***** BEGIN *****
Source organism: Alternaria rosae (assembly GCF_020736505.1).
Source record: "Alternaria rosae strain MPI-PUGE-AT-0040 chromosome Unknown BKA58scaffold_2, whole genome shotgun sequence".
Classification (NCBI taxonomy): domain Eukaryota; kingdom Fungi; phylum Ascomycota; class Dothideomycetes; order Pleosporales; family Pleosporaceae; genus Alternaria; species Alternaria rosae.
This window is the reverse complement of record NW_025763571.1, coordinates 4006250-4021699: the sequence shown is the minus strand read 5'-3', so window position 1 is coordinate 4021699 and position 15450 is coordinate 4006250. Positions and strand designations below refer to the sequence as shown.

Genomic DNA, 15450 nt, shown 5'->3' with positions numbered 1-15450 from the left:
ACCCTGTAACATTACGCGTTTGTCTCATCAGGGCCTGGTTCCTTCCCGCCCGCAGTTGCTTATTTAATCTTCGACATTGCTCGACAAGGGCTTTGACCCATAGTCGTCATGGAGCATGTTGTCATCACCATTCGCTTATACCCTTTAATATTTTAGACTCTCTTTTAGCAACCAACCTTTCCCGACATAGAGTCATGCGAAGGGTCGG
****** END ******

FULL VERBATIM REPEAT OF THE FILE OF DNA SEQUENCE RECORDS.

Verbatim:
Source organism: Alternaria rosae (assembly GCF_020736505.1).
Source record: "Alternaria rosae strain MPI-PUGE-AT-0040 chromosome Unknown BKA58scaffold_2, whole genome shotgun sequence".
Classification (NCBI taxonomy): domain Eukaryota; kingdom Fungi; phylum Ascomycota; class Dothideomycetes; order Pleosporales; family Pleosporaceae; genus Alternaria; species Alternaria rosae.
This window is the reverse complement of record NW_025763571.1, coordinates 4006250-4021699: the sequence shown is the minus strand read 5'-3', so window position 1 is coordinate 4021699 and position 15450 is coordinate 4006250. Positions and strand designations below refer to the sequence as shown.

Genomic DNA, 15450 nt, shown 5'->3' with positions numbered 1-15450 from the left:
ACCCTGTAACATTACGCGTTTGTCTCATCAGGGCCTGGTTCCTTCCCGCCCGCAGTTGCTTATTTAATCTTCGACATTGCTCGACAAGGGCTTTGACCCATAGTCGTCATGGAGCATGTTGTCATCACCATTCGCTTATACCCTTTAATATTTTAGACTCTCTTTTAGCAACCAACCTTTCCCGACATAGAGTCATGCGAAGGGTCGG